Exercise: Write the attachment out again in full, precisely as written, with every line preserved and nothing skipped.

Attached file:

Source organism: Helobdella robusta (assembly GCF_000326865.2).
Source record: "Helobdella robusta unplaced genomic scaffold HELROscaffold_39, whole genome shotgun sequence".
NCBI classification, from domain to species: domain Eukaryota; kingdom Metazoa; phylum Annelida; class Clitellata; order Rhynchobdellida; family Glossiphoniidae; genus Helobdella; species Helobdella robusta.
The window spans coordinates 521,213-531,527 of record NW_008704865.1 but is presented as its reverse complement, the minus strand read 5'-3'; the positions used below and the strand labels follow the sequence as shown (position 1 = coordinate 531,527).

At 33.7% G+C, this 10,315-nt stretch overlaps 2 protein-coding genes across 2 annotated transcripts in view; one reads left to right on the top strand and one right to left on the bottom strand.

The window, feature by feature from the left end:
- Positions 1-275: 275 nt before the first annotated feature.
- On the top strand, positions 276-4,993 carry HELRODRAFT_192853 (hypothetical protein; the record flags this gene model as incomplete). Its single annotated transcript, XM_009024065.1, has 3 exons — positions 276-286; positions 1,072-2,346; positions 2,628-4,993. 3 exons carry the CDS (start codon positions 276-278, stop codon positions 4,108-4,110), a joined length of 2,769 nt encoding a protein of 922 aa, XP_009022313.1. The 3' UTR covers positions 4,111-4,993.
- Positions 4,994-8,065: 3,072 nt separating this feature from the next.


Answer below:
Source organism: Helobdella robusta (assembly GCF_000326865.2).
Source record: "Helobdella robusta unplaced genomic scaffold HELROscaffold_39, whole genome shotgun sequence".
NCBI classification, from domain to species: domain Eukaryota; kingdom Metazoa; phylum Annelida; class Clitellata; order Rhynchobdellida; family Glossiphoniidae; genus Helobdella; species Helobdella robusta.
The window spans coordinates 521,213-531,527 of record NW_008704865.1 but is presented as its reverse complement, the minus strand read 5'-3'; the positions used below and the strand labels follow the sequence as shown (position 1 = coordinate 531,527).

At 33.7% G+C, this 10,315-nt stretch overlaps 2 protein-coding genes across 2 annotated transcripts in view; one reads left to right on the top strand and one right to left on the bottom strand.

The window, feature by feature from the left end:
- Positions 1-275: 275 nt before the first annotated feature.
- On the top strand, positions 276-4,993 carry HELRODRAFT_192853 (hypothetical protein; the record flags this gene model as incomplete). Its single annotated transcript, XM_009024065.1, has 3 exons — positions 276-286; positions 1,072-2,346; positions 2,628-4,993. 3 exons carry the CDS (start codon positions 276-278, stop codon positions 4,108-4,110), a joined length of 2,769 nt encoding a protein of 922 aa, XP_009022313.1. The 3' UTR covers positions 4,111-4,993.
- Positions 4,994-8,065: 3,072 nt separating this feature from the next.